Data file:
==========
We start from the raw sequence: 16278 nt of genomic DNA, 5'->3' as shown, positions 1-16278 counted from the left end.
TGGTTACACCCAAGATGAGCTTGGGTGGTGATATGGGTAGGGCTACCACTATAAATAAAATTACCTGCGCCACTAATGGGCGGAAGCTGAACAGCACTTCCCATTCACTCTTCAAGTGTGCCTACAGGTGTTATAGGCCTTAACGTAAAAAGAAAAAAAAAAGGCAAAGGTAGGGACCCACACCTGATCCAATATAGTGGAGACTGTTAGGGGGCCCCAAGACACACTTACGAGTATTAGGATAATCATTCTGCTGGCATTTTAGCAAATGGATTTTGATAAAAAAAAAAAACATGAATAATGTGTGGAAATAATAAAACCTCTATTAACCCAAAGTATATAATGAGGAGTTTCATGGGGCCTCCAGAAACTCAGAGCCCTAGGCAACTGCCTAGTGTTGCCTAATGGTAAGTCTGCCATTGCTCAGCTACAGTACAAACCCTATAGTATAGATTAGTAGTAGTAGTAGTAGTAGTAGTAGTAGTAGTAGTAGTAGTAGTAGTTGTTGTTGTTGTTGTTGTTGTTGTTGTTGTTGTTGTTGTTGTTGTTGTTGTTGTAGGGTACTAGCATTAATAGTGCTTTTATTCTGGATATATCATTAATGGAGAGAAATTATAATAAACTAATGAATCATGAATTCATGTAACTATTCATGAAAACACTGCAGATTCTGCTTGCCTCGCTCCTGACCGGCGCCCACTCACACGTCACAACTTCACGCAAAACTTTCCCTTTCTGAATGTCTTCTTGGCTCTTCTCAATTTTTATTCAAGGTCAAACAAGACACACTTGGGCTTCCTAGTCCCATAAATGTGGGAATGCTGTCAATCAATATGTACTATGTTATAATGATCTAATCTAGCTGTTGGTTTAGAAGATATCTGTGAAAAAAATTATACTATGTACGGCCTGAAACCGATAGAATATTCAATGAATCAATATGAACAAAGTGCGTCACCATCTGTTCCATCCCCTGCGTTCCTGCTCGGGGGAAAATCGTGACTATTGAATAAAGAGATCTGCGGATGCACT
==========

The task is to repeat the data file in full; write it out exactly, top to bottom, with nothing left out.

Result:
We start from the raw sequence: 16278 nt of genomic DNA, 5'->3' as shown, positions 1-16278 counted from the left end.
TGGTTACACCCAAGATGAGCTTGGGTGGTGATATGGGTAGGGCTACCACTATAAATAAAATTACCTGCGCCACTAATGGGCGGAAGCTGAACAGCACTTCCCATTCACTCTTCAAGTGTGCCTACAGGTGTTATAGGCCTTAACGTAAAAAGAAAAAAAAAAGGCAAAGGTAGGGACCCACACCTGATCCAATATAGTGGAGACTGTTAGGGGGCCCCAAGACACACTTACGAGTATTAGGATAATCATTCTGCTGGCATTTTAGCAAATGGATTTTGATAAAAAAAAAAAACATGAATAATGTGTGGAAATAATAAAACCTCTATTAACCCAAAGTATATAATGAGGAGTTTCATGGGGCCTCCAGAAACTCAGAGCCCTAGGCAACTGCCTAGTGTTGCCTAATGGTAAGTCTGCCATTGCTCAGCTACAGTACAAACCCTATAGTATAGATTAGTAGTAGTAGTAGTAGTAGTAGTAGTAGTAGTAGTAGTAGTAGTAGTTGTTGTTGTTGTTGTTGTTGTTGTTGTTGTTGTTGTTGTTGTTGTTGTTGTTGTAGGGTACTAGCATTAATAGTGCTTTTATTCTGGATATATCATTAATGGAGAGAAATTATAATAAACTAATGAATCATGAATTCATGTAACTATTCATGAAAACACTGCAGATTCTGCTTGCCTCGCTCCTGACCGGCGCCCACTCACACGTCACAACTTCACGCAAAACTTTCCCTTTCTGAATGTCTTCTTGGCTCTTCTCAATTTTTATTCAAGGTCAAACAAGACACACTTGGGCTTCCTAGTCCCATAAATGTGGGAATGCTGTCAATCAATATGTACTATGTTATAATGATCTAATCTAGCTGTTGGTTTAGAAGATATCTGTGAAAAAAATTATACTATGTACGGCCTGAAACCGATAGAATATTCAATGAATCAATATGAACAAAGTGCGTCACCATCTGTTCCATCCCCTGCGTTCCTGCTCGGGGGAAAATCGTGACTATTGAATAAAGAGATCTGCGGATGCACT